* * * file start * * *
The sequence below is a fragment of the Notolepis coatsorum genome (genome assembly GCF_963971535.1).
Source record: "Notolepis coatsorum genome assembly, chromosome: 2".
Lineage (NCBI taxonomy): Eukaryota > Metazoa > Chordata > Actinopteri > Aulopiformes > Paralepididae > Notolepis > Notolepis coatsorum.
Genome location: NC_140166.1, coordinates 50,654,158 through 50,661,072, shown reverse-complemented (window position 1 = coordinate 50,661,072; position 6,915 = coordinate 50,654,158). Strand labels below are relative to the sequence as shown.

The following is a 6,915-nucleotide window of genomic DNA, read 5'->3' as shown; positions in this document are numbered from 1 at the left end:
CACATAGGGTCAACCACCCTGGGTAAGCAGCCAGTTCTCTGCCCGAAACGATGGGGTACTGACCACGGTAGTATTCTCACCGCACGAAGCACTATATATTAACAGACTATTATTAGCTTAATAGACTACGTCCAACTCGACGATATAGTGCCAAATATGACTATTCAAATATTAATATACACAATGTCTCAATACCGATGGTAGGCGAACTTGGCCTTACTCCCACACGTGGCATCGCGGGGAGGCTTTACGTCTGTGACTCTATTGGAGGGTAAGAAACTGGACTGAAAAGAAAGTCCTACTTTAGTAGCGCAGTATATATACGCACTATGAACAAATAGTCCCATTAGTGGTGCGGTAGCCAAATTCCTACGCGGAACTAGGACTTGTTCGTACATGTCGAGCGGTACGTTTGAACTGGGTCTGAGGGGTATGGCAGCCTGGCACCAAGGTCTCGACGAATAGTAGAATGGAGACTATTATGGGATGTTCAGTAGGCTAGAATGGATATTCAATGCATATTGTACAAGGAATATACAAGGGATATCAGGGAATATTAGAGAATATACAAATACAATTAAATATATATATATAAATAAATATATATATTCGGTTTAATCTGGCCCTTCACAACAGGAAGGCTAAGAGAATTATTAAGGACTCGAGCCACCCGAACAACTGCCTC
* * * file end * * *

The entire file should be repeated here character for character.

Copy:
The sequence below is a fragment of the Notolepis coatsorum genome (genome assembly GCF_963971535.1).
Source record: "Notolepis coatsorum genome assembly, chromosome: 2".
Lineage (NCBI taxonomy): Eukaryota > Metazoa > Chordata > Actinopteri > Aulopiformes > Paralepididae > Notolepis > Notolepis coatsorum.
Genome location: NC_140166.1, coordinates 50,654,158 through 50,661,072, shown reverse-complemented (window position 1 = coordinate 50,661,072; position 6,915 = coordinate 50,654,158). Strand labels below are relative to the sequence as shown.

The following is a 6,915-nucleotide window of genomic DNA, read 5'->3' as shown; positions in this document are numbered from 1 at the left end:
CACATAGGGTCAACCACCCTGGGTAAGCAGCCAGTTCTCTGCCCGAAACGATGGGGTACTGACCACGGTAGTATTCTCACCGCACGAAGCACTATATATTAACAGACTATTATTAGCTTAATAGACTACGTCCAACTCGACGATATAGTGCCAAATATGACTATTCAAATATTAATATACACAATGTCTCAATACCGATGGTAGGCGAACTTGGCCTTACTCCCACACGTGGCATCGCGGGGAGGCTTTACGTCTGTGACTCTATTGGAGGGTAAGAAACTGGACTGAAAAGAAAGTCCTACTTTAGTAGCGCAGTATATATACGCACTATGAACAAATAGTCCCATTAGTGGTGCGGTAGCCAAATTCCTACGCGGAACTAGGACTTGTTCGTACATGTCGAGCGGTACGTTTGAACTGGGTCTGAGGGGTATGGCAGCCTGGCACCAAGGTCTCGACGAATAGTAGAATGGAGACTATTATGGGATGTTCAGTAGGCTAGAATGGATATTCAATGCATATTGTACAAGGAATATACAAGGGATATCAGGGAATATTAGAGAATATACAAATACAATTAAATATATATATATAAATAAATATATATATTCGGTTTAATCTGGCCCTTCACAACAGGAAGGCTAAGAGAATTATTAAGGACTCGAGCCACCCGAACAACTGCCTC